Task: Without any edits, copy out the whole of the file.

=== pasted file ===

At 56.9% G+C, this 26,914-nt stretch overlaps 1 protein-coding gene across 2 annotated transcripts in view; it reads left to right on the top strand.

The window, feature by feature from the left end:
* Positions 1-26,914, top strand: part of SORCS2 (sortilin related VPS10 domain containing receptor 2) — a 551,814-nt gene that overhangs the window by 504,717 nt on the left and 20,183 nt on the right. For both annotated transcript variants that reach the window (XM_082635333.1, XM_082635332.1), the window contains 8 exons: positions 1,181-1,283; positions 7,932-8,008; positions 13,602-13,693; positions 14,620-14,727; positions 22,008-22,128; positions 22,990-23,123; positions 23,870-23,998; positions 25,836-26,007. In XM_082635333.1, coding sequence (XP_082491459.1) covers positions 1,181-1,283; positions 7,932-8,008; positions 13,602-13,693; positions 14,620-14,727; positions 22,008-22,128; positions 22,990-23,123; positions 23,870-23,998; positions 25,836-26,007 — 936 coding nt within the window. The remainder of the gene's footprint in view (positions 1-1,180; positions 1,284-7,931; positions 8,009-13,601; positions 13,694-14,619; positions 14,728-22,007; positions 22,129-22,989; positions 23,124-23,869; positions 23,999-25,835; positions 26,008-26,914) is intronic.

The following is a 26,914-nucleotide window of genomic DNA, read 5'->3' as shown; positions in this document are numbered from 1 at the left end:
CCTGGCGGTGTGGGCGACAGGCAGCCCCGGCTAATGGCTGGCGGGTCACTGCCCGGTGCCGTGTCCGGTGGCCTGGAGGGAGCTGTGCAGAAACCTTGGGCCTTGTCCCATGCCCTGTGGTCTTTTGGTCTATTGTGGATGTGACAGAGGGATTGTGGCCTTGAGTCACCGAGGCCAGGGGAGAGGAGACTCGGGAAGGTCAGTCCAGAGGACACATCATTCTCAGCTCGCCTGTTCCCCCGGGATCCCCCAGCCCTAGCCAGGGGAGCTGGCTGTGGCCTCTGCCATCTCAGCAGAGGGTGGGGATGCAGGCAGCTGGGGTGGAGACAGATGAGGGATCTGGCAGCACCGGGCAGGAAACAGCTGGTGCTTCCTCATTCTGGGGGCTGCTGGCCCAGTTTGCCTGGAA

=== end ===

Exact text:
At 56.9% G+C, this 26,914-nt stretch overlaps 1 protein-coding gene across 2 annotated transcripts in view; it reads left to right on the top strand.

The window, feature by feature from the left end:
* Positions 1-26,914, top strand: part of SORCS2 (sortilin related VPS10 domain containing receptor 2) — a 551,814-nt gene that overhangs the window by 504,717 nt on the left and 20,183 nt on the right. For both annotated transcript variants that reach the window (XM_082635333.1, XM_082635332.1), the window contains 8 exons: positions 1,181-1,283; positions 7,932-8,008; positions 13,602-13,693; positions 14,620-14,727; positions 22,008-22,128; positions 22,990-23,123; positions 23,870-23,998; positions 25,836-26,007. In XM_082635333.1, coding sequence (XP_082491459.1) covers positions 1,181-1,283; positions 7,932-8,008; positions 13,602-13,693; positions 14,620-14,727; positions 22,008-22,128; positions 22,990-23,123; positions 23,870-23,998; positions 25,836-26,007 — 936 coding nt within the window. The remainder of the gene's footprint in view (positions 1-1,180; positions 1,284-7,931; positions 8,009-13,601; positions 13,694-14,619; positions 14,728-22,007; positions 22,129-22,989; positions 23,124-23,869; positions 23,999-25,835; positions 26,008-26,914) is intronic.

The following is a 26,914-nucleotide window of genomic DNA, read 5'->3' as shown; positions in this document are numbered from 1 at the left end:
CCTGGCGGTGTGGGCGACAGGCAGCCCCGGCTAATGGCTGGCGGGTCACTGCCCGGTGCCGTGTCCGGTGGCCTGGAGGGAGCTGTGCAGAAACCTTGGGCCTTGTCCCATGCCCTGTGGTCTTTTGGTCTATTGTGGATGTGACAGAGGGATTGTGGCCTTGAGTCACCGAGGCCAGGGGAGAGGAGACTCGGGAAGGTCAGTCCAGAGGACACATCATTCTCAGCTCGCCTGTTCCCCCGGGATCCCCCAGCCCTAGCCAGGGGAGCTGGCTGTGGCCTCTGCCATCTCAGCAGAGGGTGGGGATGCAGGCAGCTGGGGTGGAGACAGATGAGGGATCTGGCAGCACCGGGCAGGAAACAGCTGGTGCTTCCTCATTCTGGGGGCTGCTGGCCCAGTTTGCCTGGAA